March 30, 2023

2023 Elections: Families of 39 slain Nigerians, victims seeking justice – CDD

2023 Elections: Families of 39 slain Nigerians, victims seeking justice – CDD

An electoral commission official checks voting material at a polling station set up in the Shagari Day Secondary School in Yola, in Nigeria’s Adamawa State, on February 22, 2019, on the eve of general elections after the original poll was postponed last week. – President Muhammadu Buhari vowed on the eve of troubled elections that Nigerians would be able to vote in security, despite a week-long postponement and violence in the north of the country. (Photo by Luis TATO / AFP)

By Miftaudeen Raji 

The 2023 general elections are now over, but victims of electoral violence perpetrated during the polls still wait for justice.

At least 39 persons were reported to have lost their lives in different parts of the country during the polls.

According to statistics from the Center for Democracy and Development (CDD), violence topped a major factor that undermined INEC’s performance during the 2023 general election.

The Chairman of CDD Election Analysis Centre, EAC, Prof Adele Jinadu, at a news briefing in Abuja, said their data showed that violence occurred in 10.8 per cent of all polling units, which led to low voter turnout in the state elections.

Jinadu said, “10.8% of observed polling units recorded violence and this was most pronounced in the northwest (19.9%) and south-south (11.6%) geopolitical zones with Bayelsa and Zamfara respectively.”

The Director CDD, Idayat Hassan also noted that the motive of perpetrators of violence was to disrupt election processes.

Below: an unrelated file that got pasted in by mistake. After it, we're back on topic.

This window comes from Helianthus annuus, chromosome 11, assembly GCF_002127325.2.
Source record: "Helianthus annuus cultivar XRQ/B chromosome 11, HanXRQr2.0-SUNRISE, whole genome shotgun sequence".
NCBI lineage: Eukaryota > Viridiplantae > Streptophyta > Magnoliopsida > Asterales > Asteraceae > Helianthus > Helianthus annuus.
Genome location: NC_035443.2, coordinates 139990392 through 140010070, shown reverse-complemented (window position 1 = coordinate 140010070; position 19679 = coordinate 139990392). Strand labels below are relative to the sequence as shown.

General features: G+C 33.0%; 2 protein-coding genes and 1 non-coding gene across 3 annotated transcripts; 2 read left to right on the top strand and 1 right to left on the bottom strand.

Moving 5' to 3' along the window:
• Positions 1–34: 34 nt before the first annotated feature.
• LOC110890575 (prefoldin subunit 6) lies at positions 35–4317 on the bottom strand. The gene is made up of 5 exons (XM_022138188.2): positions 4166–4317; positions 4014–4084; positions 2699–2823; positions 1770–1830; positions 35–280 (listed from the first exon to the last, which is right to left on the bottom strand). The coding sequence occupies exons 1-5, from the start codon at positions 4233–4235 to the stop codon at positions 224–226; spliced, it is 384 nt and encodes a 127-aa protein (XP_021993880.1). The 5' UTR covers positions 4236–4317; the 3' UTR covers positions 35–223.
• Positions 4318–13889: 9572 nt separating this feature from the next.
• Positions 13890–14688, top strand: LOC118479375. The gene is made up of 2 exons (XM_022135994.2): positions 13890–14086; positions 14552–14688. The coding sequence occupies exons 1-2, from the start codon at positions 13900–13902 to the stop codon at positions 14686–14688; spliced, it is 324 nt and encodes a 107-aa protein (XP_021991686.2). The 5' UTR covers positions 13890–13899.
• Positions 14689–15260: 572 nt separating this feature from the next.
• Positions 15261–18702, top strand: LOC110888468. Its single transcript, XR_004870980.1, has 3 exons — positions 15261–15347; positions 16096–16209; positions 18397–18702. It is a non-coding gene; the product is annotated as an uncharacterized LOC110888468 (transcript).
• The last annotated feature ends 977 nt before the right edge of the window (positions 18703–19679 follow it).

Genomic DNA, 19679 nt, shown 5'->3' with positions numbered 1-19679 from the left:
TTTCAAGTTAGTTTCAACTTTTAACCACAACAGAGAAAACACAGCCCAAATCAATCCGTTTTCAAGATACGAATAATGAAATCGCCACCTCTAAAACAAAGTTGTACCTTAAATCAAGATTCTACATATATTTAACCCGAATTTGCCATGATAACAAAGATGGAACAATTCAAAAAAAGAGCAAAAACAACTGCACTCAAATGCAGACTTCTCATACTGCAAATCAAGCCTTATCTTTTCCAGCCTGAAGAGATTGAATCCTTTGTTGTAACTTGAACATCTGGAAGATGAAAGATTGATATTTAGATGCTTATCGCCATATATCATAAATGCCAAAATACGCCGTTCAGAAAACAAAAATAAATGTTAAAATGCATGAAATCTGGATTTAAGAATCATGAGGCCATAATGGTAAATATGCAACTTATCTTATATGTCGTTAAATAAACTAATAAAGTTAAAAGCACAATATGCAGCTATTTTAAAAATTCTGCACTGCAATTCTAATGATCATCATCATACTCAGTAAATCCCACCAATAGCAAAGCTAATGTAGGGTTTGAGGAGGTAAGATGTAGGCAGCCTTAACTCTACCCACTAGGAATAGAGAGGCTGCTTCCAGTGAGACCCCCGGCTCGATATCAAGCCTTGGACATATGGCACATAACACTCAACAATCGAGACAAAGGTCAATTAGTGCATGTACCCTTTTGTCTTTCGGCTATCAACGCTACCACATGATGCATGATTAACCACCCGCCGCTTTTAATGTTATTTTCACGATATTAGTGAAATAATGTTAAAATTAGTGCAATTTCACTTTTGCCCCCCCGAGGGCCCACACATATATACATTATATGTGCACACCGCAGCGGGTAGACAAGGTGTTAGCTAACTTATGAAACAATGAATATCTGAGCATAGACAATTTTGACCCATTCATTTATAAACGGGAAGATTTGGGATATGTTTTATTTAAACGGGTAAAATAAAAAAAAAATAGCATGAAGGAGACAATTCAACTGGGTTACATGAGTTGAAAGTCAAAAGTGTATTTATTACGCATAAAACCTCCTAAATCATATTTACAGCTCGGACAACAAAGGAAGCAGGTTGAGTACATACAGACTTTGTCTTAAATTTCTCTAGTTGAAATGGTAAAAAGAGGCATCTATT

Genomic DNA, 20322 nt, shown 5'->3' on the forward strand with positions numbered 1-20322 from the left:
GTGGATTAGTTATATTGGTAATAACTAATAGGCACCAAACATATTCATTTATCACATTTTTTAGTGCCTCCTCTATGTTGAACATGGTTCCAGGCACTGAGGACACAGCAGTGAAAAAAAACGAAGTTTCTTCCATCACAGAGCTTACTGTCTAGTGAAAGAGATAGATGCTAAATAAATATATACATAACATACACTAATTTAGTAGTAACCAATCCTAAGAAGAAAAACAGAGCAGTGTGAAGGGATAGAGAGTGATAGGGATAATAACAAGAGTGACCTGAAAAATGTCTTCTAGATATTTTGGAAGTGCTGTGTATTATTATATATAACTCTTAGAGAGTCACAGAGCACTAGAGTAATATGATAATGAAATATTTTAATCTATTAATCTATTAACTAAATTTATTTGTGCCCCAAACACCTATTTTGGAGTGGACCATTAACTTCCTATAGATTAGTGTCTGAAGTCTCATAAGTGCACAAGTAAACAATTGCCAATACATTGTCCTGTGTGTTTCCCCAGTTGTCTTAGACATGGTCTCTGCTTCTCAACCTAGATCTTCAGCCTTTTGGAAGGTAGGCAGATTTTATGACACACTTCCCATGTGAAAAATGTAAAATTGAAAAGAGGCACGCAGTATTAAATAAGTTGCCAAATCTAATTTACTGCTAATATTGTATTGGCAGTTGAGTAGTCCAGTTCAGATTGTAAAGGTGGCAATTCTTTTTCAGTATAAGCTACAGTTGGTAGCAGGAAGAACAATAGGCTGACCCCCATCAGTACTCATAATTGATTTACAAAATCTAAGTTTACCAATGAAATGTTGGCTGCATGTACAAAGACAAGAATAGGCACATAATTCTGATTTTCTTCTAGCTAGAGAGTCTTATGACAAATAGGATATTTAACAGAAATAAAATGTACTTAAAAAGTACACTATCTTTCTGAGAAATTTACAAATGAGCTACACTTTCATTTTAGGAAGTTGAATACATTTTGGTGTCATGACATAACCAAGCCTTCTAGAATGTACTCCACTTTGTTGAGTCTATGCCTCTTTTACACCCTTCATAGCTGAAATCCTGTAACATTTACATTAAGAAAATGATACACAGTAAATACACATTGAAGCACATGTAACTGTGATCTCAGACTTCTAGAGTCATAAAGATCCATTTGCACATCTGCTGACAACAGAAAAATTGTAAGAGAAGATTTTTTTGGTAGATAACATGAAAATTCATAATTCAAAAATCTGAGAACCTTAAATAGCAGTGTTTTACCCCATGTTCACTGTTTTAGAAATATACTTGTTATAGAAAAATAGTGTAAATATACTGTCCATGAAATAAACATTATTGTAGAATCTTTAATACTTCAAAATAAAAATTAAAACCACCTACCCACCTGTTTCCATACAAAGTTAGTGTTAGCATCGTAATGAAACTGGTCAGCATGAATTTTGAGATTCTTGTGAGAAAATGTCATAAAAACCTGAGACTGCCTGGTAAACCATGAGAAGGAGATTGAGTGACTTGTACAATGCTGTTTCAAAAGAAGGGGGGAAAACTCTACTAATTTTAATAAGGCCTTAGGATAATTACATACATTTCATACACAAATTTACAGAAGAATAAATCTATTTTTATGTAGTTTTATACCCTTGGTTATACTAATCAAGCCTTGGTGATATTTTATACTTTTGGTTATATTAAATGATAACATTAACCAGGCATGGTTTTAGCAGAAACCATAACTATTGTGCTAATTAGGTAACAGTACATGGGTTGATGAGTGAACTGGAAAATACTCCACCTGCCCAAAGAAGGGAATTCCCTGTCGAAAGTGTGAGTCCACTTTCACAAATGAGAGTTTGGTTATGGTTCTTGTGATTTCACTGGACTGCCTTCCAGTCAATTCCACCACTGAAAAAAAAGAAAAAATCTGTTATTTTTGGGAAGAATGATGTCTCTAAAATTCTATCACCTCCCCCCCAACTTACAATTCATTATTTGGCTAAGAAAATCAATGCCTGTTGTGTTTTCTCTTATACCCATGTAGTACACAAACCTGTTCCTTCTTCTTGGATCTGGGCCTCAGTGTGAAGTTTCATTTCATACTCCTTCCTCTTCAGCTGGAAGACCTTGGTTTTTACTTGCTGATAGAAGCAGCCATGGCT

According to Idayat, “Victims of this violence were voters, some of whom were disenfranchised as a result of having their ballot boxes snatched.”

Recall that the 2023 general elections were greeted by significant violence in states like Lagos, Abia, Nasarawa, Benue, Akwa Ibom, Osun, and Taraba.

Those who lost their lives during the elections include policemen, politicians, suspected thugs, and a yet-to-be-identified ad hoc staff of the Independent National Electoral Commission, INEC.

The Nigeria Police had vowed to arrest and prosecute those behind election violence, while many of the cases were unreported.

For example, in Lagos State, some electorates were attacked and threats were also issued during the just-concluded elections. 

The former Lagos State National Union of Road Transport Workers, NURTW, chairman Musiliu Akinsanya, also known as MC Oluomo, had allegedly threatened Igbos against voting against the All Progressives Congress, APC, in the state. Following backlash that greeted this comment, MC Oluomo recanted his threat.

Similarly, one Jennifer Efedi was attacked by thugs suspected to be loyal to the APC during the presidential election.

In Rivers State, the Director of the All Progressives Congress, APC, Campaign Council in Ahoada East local government area of Rivers State, Chisom Lenard, was part of the five people killed in the last election.

An NYSC member, who was an ad-hoc staff member, was killed in Odual Clan in Abua/Odual local government area of the state.

Soldiers killed three persons suspected to be thugs at Ogbakiri community in Emohua Local Government Area of the state during the election.

In Nasarawa State, one man identified as Yunusa Lolo lost his life near the constituency collation centre in Awe local government area of Nasarawa State.

Akwa Ibom witnessed six deaths during the just-concluded general election.

Their death followed a supremacy battle for the soul of the state by rival political parties.